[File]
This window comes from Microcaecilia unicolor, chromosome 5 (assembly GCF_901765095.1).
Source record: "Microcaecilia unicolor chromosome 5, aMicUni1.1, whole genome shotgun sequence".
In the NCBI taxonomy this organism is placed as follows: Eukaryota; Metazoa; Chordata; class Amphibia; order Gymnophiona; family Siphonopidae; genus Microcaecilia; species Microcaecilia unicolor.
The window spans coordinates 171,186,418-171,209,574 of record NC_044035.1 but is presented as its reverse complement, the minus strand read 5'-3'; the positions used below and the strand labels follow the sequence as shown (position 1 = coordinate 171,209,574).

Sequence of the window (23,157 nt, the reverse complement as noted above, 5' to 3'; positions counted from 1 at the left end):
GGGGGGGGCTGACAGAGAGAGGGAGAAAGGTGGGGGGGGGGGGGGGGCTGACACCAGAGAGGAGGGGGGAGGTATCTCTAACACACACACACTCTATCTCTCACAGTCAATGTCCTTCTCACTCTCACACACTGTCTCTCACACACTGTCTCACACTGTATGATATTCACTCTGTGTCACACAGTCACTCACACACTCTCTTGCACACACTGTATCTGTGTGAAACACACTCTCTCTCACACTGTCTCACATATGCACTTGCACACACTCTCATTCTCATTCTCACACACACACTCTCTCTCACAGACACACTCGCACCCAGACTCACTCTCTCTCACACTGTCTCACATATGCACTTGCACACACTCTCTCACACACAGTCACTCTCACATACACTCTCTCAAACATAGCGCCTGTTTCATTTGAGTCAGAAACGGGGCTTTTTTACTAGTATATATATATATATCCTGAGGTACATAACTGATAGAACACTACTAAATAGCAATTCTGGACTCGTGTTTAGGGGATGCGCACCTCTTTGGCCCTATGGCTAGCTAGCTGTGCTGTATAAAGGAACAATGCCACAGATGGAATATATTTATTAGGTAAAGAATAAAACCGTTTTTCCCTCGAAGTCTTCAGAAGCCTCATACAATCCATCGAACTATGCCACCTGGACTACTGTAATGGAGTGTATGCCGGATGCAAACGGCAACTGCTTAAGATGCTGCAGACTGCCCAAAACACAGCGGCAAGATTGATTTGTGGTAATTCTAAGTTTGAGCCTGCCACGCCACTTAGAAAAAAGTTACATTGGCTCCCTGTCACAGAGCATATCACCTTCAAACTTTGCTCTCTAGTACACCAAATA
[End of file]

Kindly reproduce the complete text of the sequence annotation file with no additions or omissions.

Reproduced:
This window comes from Microcaecilia unicolor, chromosome 5 (assembly GCF_901765095.1).
Source record: "Microcaecilia unicolor chromosome 5, aMicUni1.1, whole genome shotgun sequence".
In the NCBI taxonomy this organism is placed as follows: Eukaryota; Metazoa; Chordata; class Amphibia; order Gymnophiona; family Siphonopidae; genus Microcaecilia; species Microcaecilia unicolor.
The window spans coordinates 171,186,418-171,209,574 of record NC_044035.1 but is presented as its reverse complement, the minus strand read 5'-3'; the positions used below and the strand labels follow the sequence as shown (position 1 = coordinate 171,209,574).

Sequence of the window (23,157 nt, the reverse complement as noted above, 5' to 3'; positions counted from 1 at the left end):
GGGGGGGGCTGACAGAGAGAGGGAGAAAGGTGGGGGGGGGGGGGGGGCTGACACCAGAGAGGAGGGGGGAGGTATCTCTAACACACACACACTCTATCTCTCACAGTCAATGTCCTTCTCACTCTCACACACTGTCTCTCACACACTGTCTCACACTGTATGATATTCACTCTGTGTCACACAGTCACTCACACACTCTCTTGCACACACTGTATCTGTGTGAAACACACTCTCTCTCACACTGTCTCACATATGCACTTGCACACACTCTCATTCTCATTCTCACACACACACTCTCTCTCACAGACACACTCGCACCCAGACTCACTCTCTCTCACACTGTCTCACATATGCACTTGCACACACTCTCTCACACACAGTCACTCTCACATACACTCTCTCAAACATAGCGCCTGTTTCATTTGAGTCAGAAACGGGGCTTTTTTACTAGTATATATATATATATCCTGAGGTACATAACTGATAGAACACTACTAAATAGCAATTCTGGACTCGTGTTTAGGGGATGCGCACCTCTTTGGCCCTATGGCTAGCTAGCTGTGCTGTATAAAGGAACAATGCCACAGATGGAATATATTTATTAGGTAAAGAATAAAACCGTTTTTCCCTCGAAGTCTTCAGAAGCCTCATACAATCCATCGAACTATGCCACCTGGACTACTGTAATGGAGTGTATGCCGGATGCAAACGGCAACTGCTTAAGATGCTGCAGACTGCCCAAAACACAGCGGCAAGATTGATTTGTGGTAATTCTAAGTTTGAGCCTGCCACGCCACTTAGAAAAAAGTTACATTGGCTCCCTGTCACAGAGCATATCACCTTCAAACTTTGCTCTCTAGTACACCAAATA